Officials of the International Monetary Fund (IMF) have wrapped up the second visit to Ghana following the conclusion of discussions on Fund support to the country.
The team says it returns to Washington, D.C. to “advance its technical work”.
Led by its Mission Chief for Ghana, Stéphane Roudet, the team arrived in Accra on September 26, 2022 and met with H.E. President Akufo Addo, H.E. Vice President Bawumia, Finance Minister Ofori-Atta, and Bank of Ghana Governor Addison, and their teams.
It also had discussions with Parliament’s Finance Committee, as well as representatives from various government agencies, the Trades Union Congress, the private sector, civil society organizations, and development partners.
Talks centered on economic growth and possible financial support for Ghana post-covid.
“We had constructive discussions on policies aimed at restoring macroeconomic stability and laying the foundation for stronger and more inclusive growth. Key areas of focus included ensuring public finance sustainability while protecting the vulnerable, bolstering the credibility of monetary and exchange rate policies to reduce inflation and rebuild external buffers, preserving financial sector stability, and steps to encourage private investment and growth, including by improving governance, transparency, and public sector efficiency’, the IMF said a release on October 7, 2022.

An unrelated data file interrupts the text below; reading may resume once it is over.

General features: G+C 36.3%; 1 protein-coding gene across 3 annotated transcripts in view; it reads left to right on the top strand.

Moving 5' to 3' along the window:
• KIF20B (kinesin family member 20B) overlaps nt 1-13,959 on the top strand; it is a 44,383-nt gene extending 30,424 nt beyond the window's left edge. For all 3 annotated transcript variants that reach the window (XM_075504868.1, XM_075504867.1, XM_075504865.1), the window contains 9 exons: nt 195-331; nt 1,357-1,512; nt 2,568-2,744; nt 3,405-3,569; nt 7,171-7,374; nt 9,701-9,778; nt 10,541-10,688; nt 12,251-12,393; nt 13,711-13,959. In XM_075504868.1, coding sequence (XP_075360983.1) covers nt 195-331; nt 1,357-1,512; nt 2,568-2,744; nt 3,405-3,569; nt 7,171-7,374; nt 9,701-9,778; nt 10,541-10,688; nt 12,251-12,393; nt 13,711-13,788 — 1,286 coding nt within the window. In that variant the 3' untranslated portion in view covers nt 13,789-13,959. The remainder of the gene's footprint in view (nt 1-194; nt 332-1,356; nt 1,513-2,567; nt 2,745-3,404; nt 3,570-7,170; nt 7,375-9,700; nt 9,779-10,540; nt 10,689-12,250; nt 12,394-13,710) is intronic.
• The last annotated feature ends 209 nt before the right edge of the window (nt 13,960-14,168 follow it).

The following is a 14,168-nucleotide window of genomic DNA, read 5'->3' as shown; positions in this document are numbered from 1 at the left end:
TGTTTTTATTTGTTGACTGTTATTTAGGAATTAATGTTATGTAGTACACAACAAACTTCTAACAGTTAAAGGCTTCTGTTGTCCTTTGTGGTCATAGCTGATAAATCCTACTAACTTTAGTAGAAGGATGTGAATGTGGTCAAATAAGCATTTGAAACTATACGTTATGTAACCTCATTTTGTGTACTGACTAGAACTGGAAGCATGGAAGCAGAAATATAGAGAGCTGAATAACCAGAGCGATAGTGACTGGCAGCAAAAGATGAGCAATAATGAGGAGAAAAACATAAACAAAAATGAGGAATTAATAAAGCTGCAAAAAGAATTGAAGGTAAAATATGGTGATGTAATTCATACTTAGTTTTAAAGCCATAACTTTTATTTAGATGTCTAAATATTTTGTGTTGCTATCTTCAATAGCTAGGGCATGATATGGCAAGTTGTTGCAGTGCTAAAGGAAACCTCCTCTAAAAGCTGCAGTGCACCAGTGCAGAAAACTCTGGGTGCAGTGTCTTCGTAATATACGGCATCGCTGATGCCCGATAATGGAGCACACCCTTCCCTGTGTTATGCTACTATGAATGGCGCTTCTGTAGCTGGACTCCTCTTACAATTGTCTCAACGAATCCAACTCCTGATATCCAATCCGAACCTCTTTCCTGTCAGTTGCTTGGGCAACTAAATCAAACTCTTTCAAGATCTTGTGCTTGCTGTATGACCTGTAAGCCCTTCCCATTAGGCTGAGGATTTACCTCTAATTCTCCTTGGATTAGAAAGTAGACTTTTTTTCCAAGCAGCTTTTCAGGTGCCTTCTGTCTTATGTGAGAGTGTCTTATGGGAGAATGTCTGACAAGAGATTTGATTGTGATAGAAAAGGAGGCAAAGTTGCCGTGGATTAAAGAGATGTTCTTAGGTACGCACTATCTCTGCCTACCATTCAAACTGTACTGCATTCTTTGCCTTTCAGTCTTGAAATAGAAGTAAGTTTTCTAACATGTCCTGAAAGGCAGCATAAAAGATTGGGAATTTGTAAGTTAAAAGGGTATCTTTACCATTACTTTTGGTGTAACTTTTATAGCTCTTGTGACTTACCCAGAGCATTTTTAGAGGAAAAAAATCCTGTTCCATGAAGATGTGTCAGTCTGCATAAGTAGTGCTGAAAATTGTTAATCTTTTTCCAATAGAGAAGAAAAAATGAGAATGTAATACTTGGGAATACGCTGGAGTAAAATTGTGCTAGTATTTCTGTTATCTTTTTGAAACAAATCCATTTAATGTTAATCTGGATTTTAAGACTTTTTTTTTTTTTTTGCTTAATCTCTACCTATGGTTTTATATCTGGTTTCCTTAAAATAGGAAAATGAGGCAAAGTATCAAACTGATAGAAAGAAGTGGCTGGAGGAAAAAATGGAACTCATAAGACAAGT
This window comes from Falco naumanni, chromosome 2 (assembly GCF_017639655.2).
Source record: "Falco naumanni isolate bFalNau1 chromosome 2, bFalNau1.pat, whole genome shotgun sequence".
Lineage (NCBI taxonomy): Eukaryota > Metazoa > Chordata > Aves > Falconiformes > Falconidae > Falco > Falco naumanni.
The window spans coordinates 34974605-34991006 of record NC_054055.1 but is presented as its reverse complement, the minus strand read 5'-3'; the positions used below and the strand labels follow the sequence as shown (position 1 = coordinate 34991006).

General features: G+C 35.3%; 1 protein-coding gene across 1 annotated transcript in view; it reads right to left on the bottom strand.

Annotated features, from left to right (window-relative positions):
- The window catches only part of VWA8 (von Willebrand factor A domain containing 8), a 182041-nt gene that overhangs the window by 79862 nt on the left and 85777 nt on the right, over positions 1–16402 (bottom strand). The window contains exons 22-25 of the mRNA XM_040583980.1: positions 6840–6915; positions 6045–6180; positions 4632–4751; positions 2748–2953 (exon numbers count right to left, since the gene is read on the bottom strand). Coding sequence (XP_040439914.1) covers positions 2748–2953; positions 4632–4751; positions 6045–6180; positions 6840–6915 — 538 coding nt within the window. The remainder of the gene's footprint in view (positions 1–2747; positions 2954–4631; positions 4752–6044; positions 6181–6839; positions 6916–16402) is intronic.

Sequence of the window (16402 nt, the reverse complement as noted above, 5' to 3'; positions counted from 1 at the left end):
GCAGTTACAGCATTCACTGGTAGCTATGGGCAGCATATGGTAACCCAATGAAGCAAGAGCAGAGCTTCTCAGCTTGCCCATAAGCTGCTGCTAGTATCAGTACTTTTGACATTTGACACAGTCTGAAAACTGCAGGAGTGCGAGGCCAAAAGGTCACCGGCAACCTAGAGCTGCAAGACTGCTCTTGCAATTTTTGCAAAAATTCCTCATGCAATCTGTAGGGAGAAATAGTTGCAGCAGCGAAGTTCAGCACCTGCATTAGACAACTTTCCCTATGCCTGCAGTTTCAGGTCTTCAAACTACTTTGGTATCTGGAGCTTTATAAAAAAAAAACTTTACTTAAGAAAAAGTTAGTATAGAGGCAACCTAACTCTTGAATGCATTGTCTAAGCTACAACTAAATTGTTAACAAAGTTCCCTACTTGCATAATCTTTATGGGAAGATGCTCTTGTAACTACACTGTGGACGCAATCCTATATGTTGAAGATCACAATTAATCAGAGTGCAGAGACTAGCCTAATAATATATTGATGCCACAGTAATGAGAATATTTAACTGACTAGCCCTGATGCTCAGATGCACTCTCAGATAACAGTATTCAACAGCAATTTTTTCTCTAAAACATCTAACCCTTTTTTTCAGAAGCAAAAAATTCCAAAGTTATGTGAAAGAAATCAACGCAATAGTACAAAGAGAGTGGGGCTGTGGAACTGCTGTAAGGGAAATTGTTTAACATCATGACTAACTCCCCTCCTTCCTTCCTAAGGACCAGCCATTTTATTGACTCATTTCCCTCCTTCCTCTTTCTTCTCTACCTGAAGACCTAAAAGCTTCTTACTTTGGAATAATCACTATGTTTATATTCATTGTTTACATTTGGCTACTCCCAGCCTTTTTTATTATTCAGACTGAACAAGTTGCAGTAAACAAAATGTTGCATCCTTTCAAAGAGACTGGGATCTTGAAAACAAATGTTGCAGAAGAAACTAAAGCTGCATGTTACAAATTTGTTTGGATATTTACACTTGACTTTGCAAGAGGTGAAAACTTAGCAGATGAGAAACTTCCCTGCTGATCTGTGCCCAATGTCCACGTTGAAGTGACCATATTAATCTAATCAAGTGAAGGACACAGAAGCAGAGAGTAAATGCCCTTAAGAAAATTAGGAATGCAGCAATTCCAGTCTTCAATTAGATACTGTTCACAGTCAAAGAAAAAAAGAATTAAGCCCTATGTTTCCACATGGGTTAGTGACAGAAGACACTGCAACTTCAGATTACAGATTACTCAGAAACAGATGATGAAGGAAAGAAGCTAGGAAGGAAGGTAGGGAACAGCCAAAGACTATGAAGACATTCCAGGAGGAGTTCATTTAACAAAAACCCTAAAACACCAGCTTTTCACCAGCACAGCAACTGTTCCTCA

The technical work it mentioned includes making further progress on assessing Ghana’s debt sustainability.
“The discussions with the authorities will also continue in the weeks ahead, including during the upcoming Annual Meetings that will be convened at IMF headquarters”, the statement further added.
Ghana returned to the IMF for support after months of struggle with the economy and a cost of living crisis.
Talks have begun on a comprehensive debt sustainability analysis with the IMF for a US$3 billion support programme.
Finance Minister, Ken Ofori-Atta on Wednesday, September 28, 2022, said government will fast-track negotiations with the International Monetary Fund (IMF) to ensure key aspects of the programme are reflected in the 2023 budget statement.
Meanwhile, some economists have cast doubt on the possibility of concluding the IMF deal before the year ends.